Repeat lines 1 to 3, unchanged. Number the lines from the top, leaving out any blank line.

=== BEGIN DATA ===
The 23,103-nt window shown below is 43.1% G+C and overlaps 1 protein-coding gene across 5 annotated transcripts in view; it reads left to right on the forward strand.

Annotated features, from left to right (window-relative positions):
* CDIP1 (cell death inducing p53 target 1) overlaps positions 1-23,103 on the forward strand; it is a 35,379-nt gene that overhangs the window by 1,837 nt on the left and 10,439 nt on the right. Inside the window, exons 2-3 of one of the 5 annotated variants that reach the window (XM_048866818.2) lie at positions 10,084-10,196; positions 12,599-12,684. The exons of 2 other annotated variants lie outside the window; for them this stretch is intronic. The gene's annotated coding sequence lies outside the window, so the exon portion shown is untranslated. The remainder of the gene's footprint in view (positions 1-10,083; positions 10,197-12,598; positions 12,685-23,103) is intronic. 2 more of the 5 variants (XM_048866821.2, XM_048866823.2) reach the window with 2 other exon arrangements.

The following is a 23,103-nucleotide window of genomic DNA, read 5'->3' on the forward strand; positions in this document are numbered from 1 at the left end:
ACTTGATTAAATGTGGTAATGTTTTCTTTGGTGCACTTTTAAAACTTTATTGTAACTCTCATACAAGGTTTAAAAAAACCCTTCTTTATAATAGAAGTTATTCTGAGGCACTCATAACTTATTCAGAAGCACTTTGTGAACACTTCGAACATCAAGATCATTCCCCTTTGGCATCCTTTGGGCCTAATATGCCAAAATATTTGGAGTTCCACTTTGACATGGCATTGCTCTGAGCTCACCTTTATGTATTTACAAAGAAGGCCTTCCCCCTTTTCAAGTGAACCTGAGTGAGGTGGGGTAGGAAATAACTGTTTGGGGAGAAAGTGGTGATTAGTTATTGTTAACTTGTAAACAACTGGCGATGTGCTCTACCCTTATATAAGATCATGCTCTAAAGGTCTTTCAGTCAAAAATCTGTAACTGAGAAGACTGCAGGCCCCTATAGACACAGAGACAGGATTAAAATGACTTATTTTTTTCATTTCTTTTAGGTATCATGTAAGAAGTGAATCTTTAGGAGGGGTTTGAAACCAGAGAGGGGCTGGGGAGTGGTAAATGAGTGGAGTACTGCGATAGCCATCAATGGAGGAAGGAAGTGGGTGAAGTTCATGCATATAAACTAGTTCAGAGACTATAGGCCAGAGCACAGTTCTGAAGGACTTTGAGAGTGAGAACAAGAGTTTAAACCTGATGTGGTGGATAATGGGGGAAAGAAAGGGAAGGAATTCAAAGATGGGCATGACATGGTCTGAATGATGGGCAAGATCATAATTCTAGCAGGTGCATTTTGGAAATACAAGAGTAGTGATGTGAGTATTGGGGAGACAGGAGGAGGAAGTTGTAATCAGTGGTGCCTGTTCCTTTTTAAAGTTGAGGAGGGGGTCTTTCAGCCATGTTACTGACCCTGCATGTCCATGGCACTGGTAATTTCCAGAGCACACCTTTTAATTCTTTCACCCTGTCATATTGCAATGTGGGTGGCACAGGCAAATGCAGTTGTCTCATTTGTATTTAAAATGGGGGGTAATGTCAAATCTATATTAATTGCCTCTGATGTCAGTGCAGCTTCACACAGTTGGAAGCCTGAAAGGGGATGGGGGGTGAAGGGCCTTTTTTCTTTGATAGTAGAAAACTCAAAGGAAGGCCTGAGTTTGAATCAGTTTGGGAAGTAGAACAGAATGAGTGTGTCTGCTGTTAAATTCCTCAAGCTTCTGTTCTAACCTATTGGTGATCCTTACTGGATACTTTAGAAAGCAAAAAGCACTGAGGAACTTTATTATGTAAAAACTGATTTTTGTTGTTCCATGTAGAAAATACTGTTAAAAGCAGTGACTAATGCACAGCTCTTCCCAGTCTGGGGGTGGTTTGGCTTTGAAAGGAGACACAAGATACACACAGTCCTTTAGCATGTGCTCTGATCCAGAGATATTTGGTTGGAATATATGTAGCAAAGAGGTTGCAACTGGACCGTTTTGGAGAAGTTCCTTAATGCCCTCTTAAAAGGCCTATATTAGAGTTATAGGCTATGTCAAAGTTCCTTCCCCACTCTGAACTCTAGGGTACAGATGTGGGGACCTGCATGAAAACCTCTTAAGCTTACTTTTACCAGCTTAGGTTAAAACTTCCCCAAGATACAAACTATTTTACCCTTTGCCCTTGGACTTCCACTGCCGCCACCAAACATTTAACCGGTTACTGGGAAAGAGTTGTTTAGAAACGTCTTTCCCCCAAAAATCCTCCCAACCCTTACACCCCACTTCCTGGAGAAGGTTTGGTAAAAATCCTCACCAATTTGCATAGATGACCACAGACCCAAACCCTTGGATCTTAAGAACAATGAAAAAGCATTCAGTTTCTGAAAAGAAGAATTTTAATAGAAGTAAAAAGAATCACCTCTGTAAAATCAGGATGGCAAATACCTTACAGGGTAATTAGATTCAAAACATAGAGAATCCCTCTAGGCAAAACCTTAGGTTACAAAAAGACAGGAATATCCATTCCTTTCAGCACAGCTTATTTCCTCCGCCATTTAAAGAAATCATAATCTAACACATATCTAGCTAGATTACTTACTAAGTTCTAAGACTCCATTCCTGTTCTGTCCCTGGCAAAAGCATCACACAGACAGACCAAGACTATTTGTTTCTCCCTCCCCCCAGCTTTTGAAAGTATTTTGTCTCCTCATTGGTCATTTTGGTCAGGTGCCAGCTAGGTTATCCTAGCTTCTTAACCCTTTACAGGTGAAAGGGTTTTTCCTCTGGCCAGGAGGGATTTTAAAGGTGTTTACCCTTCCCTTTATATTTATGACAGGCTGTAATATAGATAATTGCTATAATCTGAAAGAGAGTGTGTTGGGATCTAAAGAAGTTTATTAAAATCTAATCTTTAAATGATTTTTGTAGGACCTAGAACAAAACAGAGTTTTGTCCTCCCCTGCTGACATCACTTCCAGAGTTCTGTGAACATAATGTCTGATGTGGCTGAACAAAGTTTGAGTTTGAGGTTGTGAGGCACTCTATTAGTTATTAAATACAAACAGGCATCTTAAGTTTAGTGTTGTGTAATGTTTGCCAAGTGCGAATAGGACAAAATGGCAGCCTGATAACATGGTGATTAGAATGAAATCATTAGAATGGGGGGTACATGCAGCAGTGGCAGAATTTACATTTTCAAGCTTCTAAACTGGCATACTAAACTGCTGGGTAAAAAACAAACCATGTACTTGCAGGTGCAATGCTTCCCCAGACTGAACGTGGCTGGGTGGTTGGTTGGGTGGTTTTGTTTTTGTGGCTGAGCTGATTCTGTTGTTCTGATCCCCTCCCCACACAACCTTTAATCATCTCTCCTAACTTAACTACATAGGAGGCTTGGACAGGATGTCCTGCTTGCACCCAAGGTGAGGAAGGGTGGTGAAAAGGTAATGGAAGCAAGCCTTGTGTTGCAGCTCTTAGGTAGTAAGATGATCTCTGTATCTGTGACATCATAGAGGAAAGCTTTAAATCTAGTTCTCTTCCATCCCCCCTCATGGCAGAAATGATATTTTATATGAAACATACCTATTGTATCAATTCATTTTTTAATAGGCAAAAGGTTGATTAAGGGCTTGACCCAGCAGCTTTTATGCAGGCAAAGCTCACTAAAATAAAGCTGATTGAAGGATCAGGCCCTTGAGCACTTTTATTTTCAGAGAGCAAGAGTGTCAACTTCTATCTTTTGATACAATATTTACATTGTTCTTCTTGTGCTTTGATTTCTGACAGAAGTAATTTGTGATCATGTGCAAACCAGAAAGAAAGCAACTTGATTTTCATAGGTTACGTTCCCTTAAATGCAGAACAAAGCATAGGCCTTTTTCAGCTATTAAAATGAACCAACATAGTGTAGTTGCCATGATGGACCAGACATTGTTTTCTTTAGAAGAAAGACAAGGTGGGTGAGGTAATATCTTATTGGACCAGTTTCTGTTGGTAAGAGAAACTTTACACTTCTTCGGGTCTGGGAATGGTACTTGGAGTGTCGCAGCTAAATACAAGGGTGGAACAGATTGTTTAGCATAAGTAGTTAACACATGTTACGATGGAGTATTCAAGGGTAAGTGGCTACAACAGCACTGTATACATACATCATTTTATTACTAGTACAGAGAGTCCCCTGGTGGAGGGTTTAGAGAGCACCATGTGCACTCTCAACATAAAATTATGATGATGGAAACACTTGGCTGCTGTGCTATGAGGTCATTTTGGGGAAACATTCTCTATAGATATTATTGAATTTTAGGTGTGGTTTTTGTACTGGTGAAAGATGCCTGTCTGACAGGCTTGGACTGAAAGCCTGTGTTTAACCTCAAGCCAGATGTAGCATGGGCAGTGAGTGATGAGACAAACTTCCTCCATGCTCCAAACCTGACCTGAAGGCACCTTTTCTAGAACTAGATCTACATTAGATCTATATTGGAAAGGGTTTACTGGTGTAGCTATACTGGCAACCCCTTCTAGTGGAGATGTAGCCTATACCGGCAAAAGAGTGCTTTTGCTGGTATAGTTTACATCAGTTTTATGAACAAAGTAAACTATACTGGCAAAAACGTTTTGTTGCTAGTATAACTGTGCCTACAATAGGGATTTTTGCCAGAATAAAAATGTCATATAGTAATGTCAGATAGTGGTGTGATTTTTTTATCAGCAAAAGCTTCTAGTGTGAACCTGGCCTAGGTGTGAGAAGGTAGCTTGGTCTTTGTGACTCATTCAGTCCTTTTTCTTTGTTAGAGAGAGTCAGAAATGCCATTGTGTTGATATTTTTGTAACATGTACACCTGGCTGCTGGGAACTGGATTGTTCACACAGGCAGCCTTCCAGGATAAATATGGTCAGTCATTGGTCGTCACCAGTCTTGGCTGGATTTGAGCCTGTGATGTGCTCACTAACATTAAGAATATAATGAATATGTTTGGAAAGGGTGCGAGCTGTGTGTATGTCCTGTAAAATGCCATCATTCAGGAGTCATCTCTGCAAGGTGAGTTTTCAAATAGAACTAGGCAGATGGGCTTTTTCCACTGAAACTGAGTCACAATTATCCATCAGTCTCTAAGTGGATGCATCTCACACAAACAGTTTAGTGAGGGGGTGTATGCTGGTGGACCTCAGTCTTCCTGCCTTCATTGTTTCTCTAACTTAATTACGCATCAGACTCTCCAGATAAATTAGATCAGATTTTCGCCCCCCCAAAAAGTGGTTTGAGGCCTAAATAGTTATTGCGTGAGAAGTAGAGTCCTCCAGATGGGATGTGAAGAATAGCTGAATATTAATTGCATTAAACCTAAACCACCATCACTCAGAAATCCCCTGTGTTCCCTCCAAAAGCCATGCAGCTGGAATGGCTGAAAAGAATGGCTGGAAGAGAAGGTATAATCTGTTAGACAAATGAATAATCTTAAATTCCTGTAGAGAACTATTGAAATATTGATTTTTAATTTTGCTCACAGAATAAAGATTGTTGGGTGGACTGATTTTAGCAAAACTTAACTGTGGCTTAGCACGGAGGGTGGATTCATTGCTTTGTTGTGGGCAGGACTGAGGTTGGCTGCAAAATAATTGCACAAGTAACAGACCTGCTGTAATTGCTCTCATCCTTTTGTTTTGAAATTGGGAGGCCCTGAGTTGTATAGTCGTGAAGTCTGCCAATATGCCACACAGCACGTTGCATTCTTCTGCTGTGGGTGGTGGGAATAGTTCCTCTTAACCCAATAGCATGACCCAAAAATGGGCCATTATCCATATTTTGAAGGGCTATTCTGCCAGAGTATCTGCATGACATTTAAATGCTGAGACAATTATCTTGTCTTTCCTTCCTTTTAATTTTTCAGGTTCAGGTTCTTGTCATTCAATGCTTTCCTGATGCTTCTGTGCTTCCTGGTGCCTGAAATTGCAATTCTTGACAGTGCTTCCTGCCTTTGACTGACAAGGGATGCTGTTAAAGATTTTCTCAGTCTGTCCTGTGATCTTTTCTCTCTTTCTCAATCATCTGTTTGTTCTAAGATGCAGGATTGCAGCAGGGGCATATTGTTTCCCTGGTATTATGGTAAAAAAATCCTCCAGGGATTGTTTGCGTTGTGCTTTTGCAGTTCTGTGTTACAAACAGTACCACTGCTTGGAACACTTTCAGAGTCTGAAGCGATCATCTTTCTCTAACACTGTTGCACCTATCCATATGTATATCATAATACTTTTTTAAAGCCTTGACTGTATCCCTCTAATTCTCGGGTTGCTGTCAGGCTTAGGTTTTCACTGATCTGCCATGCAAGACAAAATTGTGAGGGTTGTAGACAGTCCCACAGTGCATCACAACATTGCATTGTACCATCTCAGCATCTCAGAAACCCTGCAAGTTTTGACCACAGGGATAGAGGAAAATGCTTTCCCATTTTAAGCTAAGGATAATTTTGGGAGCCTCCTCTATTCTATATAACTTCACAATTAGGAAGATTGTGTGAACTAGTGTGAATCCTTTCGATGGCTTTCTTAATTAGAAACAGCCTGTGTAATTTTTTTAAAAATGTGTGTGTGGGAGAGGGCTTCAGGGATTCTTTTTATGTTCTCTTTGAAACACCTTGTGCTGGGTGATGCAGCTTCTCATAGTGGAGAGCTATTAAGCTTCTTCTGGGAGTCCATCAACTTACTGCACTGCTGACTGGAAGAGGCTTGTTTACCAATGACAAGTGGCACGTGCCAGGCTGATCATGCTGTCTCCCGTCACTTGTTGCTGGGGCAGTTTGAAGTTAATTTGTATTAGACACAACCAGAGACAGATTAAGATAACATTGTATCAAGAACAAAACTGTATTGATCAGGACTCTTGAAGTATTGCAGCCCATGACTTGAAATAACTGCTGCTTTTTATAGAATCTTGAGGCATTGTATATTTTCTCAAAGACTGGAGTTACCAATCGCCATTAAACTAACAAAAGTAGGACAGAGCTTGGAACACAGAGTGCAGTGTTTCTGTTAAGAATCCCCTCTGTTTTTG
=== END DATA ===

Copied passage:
The 23,103-nt window shown below is 43.1% G+C and overlaps 1 protein-coding gene across 5 annotated transcripts in view; it reads left to right on the forward strand.

Annotated features, from left to right (window-relative positions):
* CDIP1 (cell death inducing p53 target 1) overlaps positions 1-23,103 on the forward strand; it is a 35,379-nt gene that overhangs the window by 1,837 nt on the left and 10,439 nt on the right. Inside the window, exons 2-3 of one of the 5 annotated variants that reach the window (XM_048866818.2) lie at positions 10,084-10,196; positions 12,599-12,684. The exons of 2 other annotated variants lie outside the window; for them this stretch is intronic. The gene's annotated coding sequence lies outside the window, so the exon portion shown is untranslated. The remainder of the gene's footprint in view (positions 1-10,083; positions 10,197-12,598; positions 12,685-23,103) is intronic. 2 more of the 5 variants (XM_048866821.2, XM_048866823.2) reach the window with 2 other exon arrangements.